The president is rolling out a plan to tie the country's $150 billion of federal aid to the most affordable and successful colleges and universities. But does it have a chance?
Graduates of the class of 2013 react to their commencement address given by U.S. President Barack Obama as rain falls during a spring downpour at Morehouse College in Atlanta, Georgia May 19, 2013. (Photo by Jason Reed/Reuters)
The president will lay out his plan to lower college costs over the next two weeks, outlining a plan to push federal aid and money into the most affordable schools that graduate the most students, while capping loan repayments at 10%.
But with Congressional gridlock threatening even the most basic functions, like funding the government, there’s little indication whether some of these proposals will ever be more than ideas.
At the core of the president’s plan to lower the cost of higher education is tying federal aid to college performance, based on a number of factors including affordability and graduation rates.
“We’re going to start to rank universities, understand who’s doing a good job and who’s not, and ultimately start to move financial aid, move resources towards those universities who are very serious about this mission,” Sec. of Education Arne Duncan said on Morning Joe Thursday.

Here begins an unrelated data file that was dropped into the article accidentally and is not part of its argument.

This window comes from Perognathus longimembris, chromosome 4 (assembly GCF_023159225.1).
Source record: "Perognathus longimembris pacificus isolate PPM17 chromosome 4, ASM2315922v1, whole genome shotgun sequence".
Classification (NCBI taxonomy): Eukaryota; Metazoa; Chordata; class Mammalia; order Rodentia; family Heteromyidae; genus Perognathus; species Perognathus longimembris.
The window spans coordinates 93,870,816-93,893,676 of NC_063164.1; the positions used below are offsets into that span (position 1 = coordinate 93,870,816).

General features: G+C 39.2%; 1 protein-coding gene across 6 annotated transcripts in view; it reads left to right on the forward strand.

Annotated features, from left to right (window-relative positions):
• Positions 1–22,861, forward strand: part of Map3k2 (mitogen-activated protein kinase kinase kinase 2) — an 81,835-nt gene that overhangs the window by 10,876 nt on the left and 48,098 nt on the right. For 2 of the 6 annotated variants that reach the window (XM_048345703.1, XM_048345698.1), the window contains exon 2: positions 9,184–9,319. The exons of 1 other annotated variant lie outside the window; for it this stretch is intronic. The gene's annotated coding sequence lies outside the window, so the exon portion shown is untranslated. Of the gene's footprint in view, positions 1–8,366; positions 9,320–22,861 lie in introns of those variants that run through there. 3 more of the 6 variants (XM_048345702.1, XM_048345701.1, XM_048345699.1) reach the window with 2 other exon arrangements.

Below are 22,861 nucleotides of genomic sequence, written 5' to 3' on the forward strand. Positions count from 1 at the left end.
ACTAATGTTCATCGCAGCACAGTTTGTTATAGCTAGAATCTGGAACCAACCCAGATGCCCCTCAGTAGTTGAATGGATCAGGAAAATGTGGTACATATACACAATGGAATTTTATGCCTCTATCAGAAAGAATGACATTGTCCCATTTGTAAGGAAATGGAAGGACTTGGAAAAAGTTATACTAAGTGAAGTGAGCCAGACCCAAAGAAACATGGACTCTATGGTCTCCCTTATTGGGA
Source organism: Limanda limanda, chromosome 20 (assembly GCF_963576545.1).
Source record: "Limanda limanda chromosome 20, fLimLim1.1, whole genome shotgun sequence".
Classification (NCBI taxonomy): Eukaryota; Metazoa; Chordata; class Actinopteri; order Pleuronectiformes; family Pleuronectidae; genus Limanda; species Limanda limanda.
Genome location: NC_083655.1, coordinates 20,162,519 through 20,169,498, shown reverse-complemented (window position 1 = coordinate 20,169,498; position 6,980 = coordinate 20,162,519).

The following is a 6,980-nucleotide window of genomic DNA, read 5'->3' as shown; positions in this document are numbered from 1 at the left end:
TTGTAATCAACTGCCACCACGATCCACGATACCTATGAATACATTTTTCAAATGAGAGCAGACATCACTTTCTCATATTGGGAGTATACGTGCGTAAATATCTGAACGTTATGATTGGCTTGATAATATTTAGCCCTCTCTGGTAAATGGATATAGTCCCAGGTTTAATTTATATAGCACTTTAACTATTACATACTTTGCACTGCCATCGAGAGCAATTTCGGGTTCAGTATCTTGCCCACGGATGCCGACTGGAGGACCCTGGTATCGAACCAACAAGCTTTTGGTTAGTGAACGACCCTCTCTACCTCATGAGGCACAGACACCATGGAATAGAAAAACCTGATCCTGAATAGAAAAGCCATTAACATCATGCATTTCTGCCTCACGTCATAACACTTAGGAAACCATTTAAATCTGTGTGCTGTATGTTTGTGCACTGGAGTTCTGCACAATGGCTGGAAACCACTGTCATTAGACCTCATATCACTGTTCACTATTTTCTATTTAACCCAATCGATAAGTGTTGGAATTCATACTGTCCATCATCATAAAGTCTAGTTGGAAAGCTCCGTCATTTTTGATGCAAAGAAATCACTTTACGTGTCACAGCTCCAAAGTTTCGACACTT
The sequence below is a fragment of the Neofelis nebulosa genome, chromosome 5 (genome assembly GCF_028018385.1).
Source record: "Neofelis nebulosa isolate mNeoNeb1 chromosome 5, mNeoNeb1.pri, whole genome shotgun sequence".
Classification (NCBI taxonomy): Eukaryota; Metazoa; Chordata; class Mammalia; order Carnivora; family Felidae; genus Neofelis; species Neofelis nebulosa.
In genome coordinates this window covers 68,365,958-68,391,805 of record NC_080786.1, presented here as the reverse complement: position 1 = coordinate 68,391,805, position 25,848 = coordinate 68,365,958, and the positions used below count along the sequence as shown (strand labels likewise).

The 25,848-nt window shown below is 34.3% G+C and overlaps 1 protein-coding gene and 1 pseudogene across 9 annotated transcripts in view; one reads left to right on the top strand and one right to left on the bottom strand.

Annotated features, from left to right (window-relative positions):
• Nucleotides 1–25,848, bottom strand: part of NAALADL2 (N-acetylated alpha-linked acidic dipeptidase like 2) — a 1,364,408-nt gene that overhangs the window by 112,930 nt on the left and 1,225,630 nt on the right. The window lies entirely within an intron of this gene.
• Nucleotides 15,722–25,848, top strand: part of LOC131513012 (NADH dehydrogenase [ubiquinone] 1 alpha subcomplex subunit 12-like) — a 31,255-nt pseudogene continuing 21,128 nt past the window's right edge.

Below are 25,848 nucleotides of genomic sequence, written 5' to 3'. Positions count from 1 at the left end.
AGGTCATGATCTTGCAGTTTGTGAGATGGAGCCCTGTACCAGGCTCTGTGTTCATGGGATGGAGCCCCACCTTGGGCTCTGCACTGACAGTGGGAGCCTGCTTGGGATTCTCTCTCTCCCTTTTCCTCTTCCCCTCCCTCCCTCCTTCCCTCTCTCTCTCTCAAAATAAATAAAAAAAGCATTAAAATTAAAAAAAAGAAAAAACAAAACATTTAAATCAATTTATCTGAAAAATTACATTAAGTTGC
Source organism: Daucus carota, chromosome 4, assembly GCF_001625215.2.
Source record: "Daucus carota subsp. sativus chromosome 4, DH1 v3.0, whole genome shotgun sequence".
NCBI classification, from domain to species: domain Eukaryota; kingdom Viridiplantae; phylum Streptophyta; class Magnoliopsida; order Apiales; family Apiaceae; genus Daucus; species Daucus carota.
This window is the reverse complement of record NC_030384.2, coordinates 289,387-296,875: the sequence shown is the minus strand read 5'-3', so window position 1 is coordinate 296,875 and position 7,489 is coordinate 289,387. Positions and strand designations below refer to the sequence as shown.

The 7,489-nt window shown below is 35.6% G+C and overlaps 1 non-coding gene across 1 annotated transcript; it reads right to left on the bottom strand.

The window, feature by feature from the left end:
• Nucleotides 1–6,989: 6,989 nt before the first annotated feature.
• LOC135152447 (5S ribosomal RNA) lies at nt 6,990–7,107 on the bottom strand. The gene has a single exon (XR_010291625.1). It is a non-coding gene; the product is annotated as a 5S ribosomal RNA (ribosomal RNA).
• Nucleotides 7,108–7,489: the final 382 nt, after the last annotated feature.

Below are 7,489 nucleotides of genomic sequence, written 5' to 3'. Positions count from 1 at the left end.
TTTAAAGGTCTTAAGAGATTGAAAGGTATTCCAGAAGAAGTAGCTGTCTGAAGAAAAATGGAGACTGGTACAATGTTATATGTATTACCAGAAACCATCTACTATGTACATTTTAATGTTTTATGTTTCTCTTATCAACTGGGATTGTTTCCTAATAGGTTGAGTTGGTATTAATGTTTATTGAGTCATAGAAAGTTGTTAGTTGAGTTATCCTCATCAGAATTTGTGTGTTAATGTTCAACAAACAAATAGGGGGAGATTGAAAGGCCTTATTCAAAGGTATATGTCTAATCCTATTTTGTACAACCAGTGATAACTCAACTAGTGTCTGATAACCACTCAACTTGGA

The country currently spends $150 billion dollars in grants and loans each year.
Siphoning that money into the schools that are doing the best job, Duncan said, will promote healthy competition between schools that seek to keep costs down, graduation rates up, and give the best product to the students.
“We want to incentivize the good actors and say to those who aren’t serious about containing costs, about graduate rates, ‘hey, you have to change your behavior!’” Duncan said.
Any legislation accomplishing this key part of the plan would require Congressional approval.
The White House’s plan will also propose strengthening academic requirements for continuing student aid, like making sure students are on track to complete their degrees in a timely fashion.
Some elements of the president’s plan could be accomplished without Congress.
The White House plans to release an outcome-oriented ranking of colleges before the 2015 school year, which will give added transparency to the college process for high school students and their families.
“We want to provide much greater transparency so young people and their families can make great choices,” Duncan said.
Watch Duncan explain the president’s plan on Morning Joe.